President of Brown University for a period of thirty years, Dr. William Herbert Perry Faunce was one of the most distinguished of American educators and a figure of genuine prominence in the nation’s life. As a minister he was one of the most liberal and able in the Baptist faith. As an educator and administrator he guided Brown in its development from a provincial New England college to a leading university of the country. His writings and public utterances won him a reputation for fearlessness and demonstrated his enlightened devotion to the finest principles of thought and conduct, as well as his constant support of organized civic and social progress throughout the world.
Dr. Faunce was born at Worcester, Massachusetts, on January 15, 1859, a son of the Rev. Daniel Worcester and Mary Parkhurst (Perry) Faunce. He came of a long line of old New England churchmen, and members of this family were among the earliest settlers of Plymouth, Massachusetts. Elder Thomas Faunce was ruling elder of the First Church of Plymouth for forty years, and it was he who extended an invitation to Roger Williams to come to Plymouth when the founder of the Baptist faith was banished from Salem. The Rev. Daniel Worcester Faunce, father of William Herbert Perry Faunce, was born at Plymouth in 1829, and in the course of years was ordained to the Baptist ministry. He held many prominent pastorates in New England and Washington, as well as executive office in his church, and was an author of considerable reputation. His first wife, Mary Parkhurst Perry, who died in 1888, was a member of the family to which Commodore Oliver Hazard Perry belonged. Dr. Faunce married (second), in 1891, Mrs. Mary F. Tucker.
William Herbert Perry Faunce, of this record, was educated in the public schools of Concord, New Hampshire, and Lynn, Massachusetts. Thereafter, in 1876, he entered Brown University and was graduated four years later with the degree of Bachelor of Arts. He stood with the first members of his class scholastically, and was elected to the society of Phi Beta Kappa in his junior year. Other degrees and honors conferred upon Dr. Faunce in later life include the Master of Arts and honorary Doctor of Divinity degrees from Brown in 1895; the honorary Doctor of Divinity degree from Yale in 1901 and Harvard in 1902; the honorary Doctor of Laws degree from Baylor University in 1905, and subsequently from Alabama, Dartmouth, Wesleyan, Denison, Amherst, and McMaster. In 1920 he received the bronze medal of the University of Paris, and in July, 1929, the Order of Commendatore of the Crown of Italy was conferred upon him by King Victor Emmanuel, in recognition of his interest in the promotion of Italian culture at Brown.
Meanwhile, however, Dr. Faunce’s career was well under way. After his graduation from Brown he began preparations for the ministry at Newton Theological Seminary. From 1881 to 1882 he taught mathematics at Brown, taking the place of a professor who was absent in Europe, and then returned to his theological studies, being graduated from the seminary in 1884. Six months before, he had been called to the pastorate of the State Street Baptist Church at Springfield, Massachusetts, where his duties were now to center for a period of six years. Dr. Faunce remained at Springfield until 1889, refusing many calls to other churches. In that year, however, he accepted the pulpit of the Fifth Avenue Baptist Church in New York, offered him by its parishioners. For a young minister—he was only thirty—this was a tremendous honor. The Fifth Avenue Baptist congregation was among the wealthiest and most influential in the United States. In addition to the usual church work, it carried on a vast amount of other parochial activity and was extremely energetic in both the home and foreign mission fields. The parish expended about $100,000 annually in benevolences alone.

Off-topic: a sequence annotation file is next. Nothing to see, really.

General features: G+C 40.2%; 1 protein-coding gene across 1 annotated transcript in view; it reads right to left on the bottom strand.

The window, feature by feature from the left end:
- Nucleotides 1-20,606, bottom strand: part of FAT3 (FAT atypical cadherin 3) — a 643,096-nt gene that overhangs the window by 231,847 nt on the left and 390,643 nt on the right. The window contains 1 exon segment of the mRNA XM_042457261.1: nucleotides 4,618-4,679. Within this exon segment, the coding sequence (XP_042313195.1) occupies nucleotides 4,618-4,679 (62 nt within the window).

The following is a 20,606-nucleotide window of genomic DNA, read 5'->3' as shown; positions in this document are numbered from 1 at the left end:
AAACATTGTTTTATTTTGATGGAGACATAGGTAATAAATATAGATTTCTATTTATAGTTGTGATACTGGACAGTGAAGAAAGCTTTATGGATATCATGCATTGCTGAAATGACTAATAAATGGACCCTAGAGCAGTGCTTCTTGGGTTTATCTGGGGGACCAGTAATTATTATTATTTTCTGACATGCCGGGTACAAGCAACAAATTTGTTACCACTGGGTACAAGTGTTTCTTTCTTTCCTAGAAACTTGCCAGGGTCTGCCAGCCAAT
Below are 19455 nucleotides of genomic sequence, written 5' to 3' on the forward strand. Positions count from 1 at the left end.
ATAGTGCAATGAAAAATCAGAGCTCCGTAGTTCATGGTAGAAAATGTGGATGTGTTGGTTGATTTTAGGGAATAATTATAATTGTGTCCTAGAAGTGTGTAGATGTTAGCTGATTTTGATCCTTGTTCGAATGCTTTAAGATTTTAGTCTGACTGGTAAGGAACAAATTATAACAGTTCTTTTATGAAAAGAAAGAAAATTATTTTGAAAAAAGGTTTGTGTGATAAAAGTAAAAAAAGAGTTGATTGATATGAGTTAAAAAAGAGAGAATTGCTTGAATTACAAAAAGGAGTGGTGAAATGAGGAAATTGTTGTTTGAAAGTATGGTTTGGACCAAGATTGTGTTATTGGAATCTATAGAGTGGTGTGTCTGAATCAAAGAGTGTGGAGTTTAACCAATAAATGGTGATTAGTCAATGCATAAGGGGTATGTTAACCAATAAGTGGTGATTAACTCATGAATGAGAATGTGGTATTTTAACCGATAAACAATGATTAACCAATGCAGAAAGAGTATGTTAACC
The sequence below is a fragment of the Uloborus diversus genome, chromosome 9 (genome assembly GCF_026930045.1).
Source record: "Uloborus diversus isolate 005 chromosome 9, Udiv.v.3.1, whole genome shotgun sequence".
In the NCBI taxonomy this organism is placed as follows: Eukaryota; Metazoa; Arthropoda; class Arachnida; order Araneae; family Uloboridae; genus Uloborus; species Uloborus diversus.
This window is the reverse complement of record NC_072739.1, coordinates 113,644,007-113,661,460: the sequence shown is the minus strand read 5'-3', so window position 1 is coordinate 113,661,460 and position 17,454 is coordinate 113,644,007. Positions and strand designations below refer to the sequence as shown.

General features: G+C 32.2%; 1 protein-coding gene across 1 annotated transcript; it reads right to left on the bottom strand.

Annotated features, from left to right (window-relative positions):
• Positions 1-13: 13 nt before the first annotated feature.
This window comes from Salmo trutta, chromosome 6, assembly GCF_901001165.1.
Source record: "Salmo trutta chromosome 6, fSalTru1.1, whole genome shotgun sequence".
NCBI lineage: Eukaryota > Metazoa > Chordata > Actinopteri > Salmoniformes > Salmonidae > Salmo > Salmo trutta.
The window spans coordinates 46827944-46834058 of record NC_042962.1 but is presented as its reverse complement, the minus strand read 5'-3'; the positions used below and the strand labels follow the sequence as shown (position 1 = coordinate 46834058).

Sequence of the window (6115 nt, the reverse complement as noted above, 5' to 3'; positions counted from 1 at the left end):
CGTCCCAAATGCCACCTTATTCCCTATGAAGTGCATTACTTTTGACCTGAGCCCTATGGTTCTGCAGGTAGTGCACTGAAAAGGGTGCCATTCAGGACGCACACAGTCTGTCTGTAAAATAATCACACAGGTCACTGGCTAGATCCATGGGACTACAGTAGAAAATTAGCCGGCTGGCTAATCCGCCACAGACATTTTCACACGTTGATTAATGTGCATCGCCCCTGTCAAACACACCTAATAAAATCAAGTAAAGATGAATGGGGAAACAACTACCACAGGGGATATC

This church offered Dr. Faunce the fullest opportunities for distinguished service and he made the most of them. Always a remarkable speaker, his public utterances were widely circulated and attracted much attention. His leadership became a decisive factor in the work of the Baptist denomination, and it was natural that he should be frequently spoken of as a future president of Brown. In 1896 he became a trustee of the university, and on June 21, 1899, was unanimously elected president to succeed E. Benjamin Andrews who resigned. Meanwhile he had been a lecturer in the divinity school of the University of Chicago in 1897, and a member of the board of resident preachers of Harvard University in 1898-99. Twice during his pastorate at the Fifth Avenue Baptist Church he was granted extended leave to visit Europe, and took advantage of these opportunities to study methods of university education in Germany.